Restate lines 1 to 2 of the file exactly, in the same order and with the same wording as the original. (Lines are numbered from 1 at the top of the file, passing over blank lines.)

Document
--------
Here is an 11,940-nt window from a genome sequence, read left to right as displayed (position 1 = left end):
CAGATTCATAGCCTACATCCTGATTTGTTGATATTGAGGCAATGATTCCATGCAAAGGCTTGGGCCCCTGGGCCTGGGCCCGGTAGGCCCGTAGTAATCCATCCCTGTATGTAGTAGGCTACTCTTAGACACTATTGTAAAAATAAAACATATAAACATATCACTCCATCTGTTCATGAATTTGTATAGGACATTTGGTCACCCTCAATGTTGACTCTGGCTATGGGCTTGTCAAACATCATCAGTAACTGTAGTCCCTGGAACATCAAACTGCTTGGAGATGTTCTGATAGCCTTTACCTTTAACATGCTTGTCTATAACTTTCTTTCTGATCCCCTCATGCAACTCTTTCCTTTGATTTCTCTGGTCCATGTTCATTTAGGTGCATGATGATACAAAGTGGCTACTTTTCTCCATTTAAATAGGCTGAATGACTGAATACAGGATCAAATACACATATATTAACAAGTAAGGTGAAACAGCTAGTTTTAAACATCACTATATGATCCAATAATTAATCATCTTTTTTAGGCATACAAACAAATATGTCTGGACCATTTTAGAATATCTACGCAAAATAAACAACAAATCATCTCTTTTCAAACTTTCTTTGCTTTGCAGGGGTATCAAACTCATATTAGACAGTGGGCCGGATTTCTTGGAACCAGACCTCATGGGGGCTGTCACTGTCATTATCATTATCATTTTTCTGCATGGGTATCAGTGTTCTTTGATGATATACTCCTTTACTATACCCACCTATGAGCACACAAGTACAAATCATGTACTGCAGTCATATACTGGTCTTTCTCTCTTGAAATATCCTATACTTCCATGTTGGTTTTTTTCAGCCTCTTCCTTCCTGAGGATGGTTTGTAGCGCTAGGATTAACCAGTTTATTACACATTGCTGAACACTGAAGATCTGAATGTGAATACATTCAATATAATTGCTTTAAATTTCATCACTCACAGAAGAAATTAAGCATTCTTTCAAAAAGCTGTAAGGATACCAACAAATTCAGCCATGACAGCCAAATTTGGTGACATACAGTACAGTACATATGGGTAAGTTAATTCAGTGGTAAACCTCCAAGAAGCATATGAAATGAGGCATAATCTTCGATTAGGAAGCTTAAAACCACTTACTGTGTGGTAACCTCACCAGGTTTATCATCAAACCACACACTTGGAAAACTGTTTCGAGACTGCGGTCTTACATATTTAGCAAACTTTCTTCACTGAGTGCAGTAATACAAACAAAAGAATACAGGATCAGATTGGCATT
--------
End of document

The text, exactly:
Here is an 11,940-nt window from a genome sequence, read left to right as displayed (position 1 = left end):
CAGATTCATAGCCTACATCCTGATTTGTTGATATTGAGGCAATGATTCCATGCAAAGGCTTGGGCCCCTGGGCCTGGGCCCGGTAGGCCCGTAGTAATCCATCCCTGTATGTAGTAGGCTACTCTTAGACACTATTGTAAAAATAAAACATATAAACATATCACTCCATCTGTTCATGAATTTGTATAGGACATTTGGTCACCCTCAATGTTGACTCTGGCTATGGGCTTGTCAAACATCATCAGTAACTGTAGTCCCTGGAACATCAAACTGCTTGGAGATGTTCTGATAGCCTTTACCTTTAACATGCTTGTCTATAACTTTCTTTCTGATCCCCTCATGCAACTCTTTCCTTTGATTTCTCTGGTCCATGTTCATTTAGGTGCATGATGATACAAAGTGGCTACTTTTCTCCATTTAAATAGGCTGAATGACTGAATACAGGATCAAATACACATATATTAACAAGTAAGGTGAAACAGCTAGTTTTAAACATCACTATATGATCCAATAATTAATCATCTTTTTTAGGCATACAAACAAATATGTCTGGACCATTTTAGAATATCTACGCAAAATAAACAACAAATCATCTCTTTTCAAACTTTCTTTGCTTTGCAGGGGTATCAAACTCATATTAGACAGTGGGCCGGATTTCTTGGAACCAGACCTCATGGGGGCTGTCACTGTCATTATCATTATCATTTTTCTGCATGGGTATCAGTGTTCTTTGATGATATACTCCTTTACTATACCCACCTATGAGCACACAAGTACAAATCATGTACTGCAGTCATATACTGGTCTTTCTCTCTTGAAATATCCTATACTTCCATGTTGGTTTTTTTCAGCCTCTTCCTTCCTGAGGATGGTTTGTAGCGCTAGGATTAACCAGTTTATTACACATTGCTGAACACTGAAGATCTGAATGTGAATACATTCAATATAATTGCTTTAAATTTCATCACTCACAGAAGAAATTAAGCATTCTTTCAAAAAGCTGTAAGGATACCAACAAATTCAGCCATGACAGCCAAATTTGGTGACATACAGTACAGTACATATGGGTAAGTTAATTCAGTGGTAAACCTCCAAGAAGCATATGAAATGAGGCATAATCTTCGATTAGGAAGCTTAAAACCACTTACTGTGTGGTAACCTCACCAGGTTTATCATCAAACCACACACTTGGAAAACTGTTTCGAGACTGCGGTCTTACATATTTAGCAAACTTTCTTCACTGAGTGCAGTAATACAAACAAAAGAATACAGGATCAGATTGGCATT